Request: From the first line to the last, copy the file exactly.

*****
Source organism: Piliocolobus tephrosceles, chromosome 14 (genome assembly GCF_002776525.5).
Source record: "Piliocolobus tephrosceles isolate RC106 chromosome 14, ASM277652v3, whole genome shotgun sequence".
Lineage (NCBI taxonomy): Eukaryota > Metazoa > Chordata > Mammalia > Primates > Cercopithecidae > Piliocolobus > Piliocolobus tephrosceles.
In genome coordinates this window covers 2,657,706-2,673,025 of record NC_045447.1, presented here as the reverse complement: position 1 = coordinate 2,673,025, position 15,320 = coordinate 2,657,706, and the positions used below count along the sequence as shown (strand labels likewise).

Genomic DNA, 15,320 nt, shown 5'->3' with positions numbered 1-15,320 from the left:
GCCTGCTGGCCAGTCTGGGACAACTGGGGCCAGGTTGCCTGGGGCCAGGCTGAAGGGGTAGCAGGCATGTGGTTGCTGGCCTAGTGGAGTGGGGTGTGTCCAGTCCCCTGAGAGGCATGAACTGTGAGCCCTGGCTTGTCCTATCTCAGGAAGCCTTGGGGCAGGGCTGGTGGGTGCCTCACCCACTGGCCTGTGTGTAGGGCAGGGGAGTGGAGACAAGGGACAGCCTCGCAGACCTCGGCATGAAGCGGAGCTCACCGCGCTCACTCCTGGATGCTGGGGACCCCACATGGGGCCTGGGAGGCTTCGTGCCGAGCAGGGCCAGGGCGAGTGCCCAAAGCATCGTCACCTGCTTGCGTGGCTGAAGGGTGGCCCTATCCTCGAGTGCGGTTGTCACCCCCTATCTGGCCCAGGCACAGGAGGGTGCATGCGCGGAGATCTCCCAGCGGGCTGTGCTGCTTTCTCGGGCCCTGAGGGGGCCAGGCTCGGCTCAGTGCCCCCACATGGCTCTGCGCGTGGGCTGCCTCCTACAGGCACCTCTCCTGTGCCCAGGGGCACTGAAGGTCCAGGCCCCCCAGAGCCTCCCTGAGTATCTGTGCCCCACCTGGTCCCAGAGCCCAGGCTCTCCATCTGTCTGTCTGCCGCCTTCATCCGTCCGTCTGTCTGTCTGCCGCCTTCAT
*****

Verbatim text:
Source organism: Piliocolobus tephrosceles, chromosome 14 (genome assembly GCF_002776525.5).
Source record: "Piliocolobus tephrosceles isolate RC106 chromosome 14, ASM277652v3, whole genome shotgun sequence".
Lineage (NCBI taxonomy): Eukaryota > Metazoa > Chordata > Mammalia > Primates > Cercopithecidae > Piliocolobus > Piliocolobus tephrosceles.
In genome coordinates this window covers 2,657,706-2,673,025 of record NC_045447.1, presented here as the reverse complement: position 1 = coordinate 2,673,025, position 15,320 = coordinate 2,657,706, and the positions used below count along the sequence as shown (strand labels likewise).

Genomic DNA, 15,320 nt, shown 5'->3' with positions numbered 1-15,320 from the left:
GCCTGCTGGCCAGTCTGGGACAACTGGGGCCAGGTTGCCTGGGGCCAGGCTGAAGGGGTAGCAGGCATGTGGTTGCTGGCCTAGTGGAGTGGGGTGTGTCCAGTCCCCTGAGAGGCATGAACTGTGAGCCCTGGCTTGTCCTATCTCAGGAAGCCTTGGGGCAGGGCTGGTGGGTGCCTCACCCACTGGCCTGTGTGTAGGGCAGGGGAGTGGAGACAAGGGACAGCCTCGCAGACCTCGGCATGAAGCGGAGCTCACCGCGCTCACTCCTGGATGCTGGGGACCCCACATGGGGCCTGGGAGGCTTCGTGCCGAGCAGGGCCAGGGCGAGTGCCCAAAGCATCGTCACCTGCTTGCGTGGCTGAAGGGTGGCCCTATCCTCGAGTGCGGTTGTCACCCCCTATCTGGCCCAGGCACAGGAGGGTGCATGCGCGGAGATCTCCCAGCGGGCTGTGCTGCTTTCTCGGGCCCTGAGGGGGCCAGGCTCGGCTCAGTGCCCCCACATGGCTCTGCGCGTGGGCTGCCTCCTACAGGCACCTCTCCTGTGCCCAGGGGCACTGAAGGTCCAGGCCCCCCAGAGCCTCCCTGAGTATCTGTGCCCCACCTGGTCCCAGAGCCCAGGCTCTCCATCTGTCTGTCTGCCGCCTTCATCCGTCCGTCTGTCTGTCTGCCGCCTTCAT